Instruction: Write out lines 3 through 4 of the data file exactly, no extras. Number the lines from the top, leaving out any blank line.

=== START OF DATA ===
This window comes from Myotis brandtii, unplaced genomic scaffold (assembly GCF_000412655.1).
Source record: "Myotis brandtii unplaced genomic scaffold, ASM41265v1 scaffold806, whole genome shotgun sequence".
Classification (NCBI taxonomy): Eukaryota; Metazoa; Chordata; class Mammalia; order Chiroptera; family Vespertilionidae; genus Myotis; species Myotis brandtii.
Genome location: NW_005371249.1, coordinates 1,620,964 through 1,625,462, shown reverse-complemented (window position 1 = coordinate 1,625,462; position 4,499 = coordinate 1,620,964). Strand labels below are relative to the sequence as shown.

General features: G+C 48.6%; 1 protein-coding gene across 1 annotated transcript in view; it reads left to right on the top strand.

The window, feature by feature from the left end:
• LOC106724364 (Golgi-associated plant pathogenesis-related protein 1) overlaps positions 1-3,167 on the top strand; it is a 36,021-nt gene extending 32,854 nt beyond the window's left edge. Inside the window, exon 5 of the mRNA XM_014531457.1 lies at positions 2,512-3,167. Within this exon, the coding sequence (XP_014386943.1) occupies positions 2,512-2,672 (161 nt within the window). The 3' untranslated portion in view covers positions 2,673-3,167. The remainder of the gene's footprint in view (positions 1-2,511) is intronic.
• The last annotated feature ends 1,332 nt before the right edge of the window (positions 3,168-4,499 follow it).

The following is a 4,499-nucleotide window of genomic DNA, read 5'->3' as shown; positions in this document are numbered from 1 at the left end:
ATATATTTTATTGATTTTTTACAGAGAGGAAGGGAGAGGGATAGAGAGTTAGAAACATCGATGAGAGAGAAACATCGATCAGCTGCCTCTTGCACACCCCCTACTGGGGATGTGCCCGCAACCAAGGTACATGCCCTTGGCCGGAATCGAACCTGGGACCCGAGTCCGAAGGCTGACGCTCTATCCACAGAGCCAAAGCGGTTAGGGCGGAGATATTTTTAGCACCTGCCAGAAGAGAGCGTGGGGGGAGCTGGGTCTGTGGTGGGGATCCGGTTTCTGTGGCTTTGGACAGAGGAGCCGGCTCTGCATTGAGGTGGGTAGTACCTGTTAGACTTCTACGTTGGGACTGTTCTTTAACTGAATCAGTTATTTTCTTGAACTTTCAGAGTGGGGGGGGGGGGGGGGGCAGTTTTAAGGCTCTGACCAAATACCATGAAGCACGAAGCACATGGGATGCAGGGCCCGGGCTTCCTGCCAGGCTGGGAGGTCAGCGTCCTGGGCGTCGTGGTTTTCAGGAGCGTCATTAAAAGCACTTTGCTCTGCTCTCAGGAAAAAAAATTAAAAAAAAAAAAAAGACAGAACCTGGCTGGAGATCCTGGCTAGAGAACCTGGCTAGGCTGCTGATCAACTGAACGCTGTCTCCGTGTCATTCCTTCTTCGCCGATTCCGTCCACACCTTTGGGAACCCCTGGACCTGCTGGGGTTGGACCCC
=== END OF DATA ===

Classification (NCBI taxonomy): Eukaryota; Metazoa; Chordata; class Mammalia; order Chiroptera; family Vespertilionidae; genus Myotis; species Myotis brandtii.
Genome location: NW_005371249.1, coordinates 1,620,964 through 1,625,462, shown reverse-complemented (window position 1 = coordinate 1,625,462; position 4,499 = coordinate 1,620,964). Strand labels below are relative to the sequence as shown.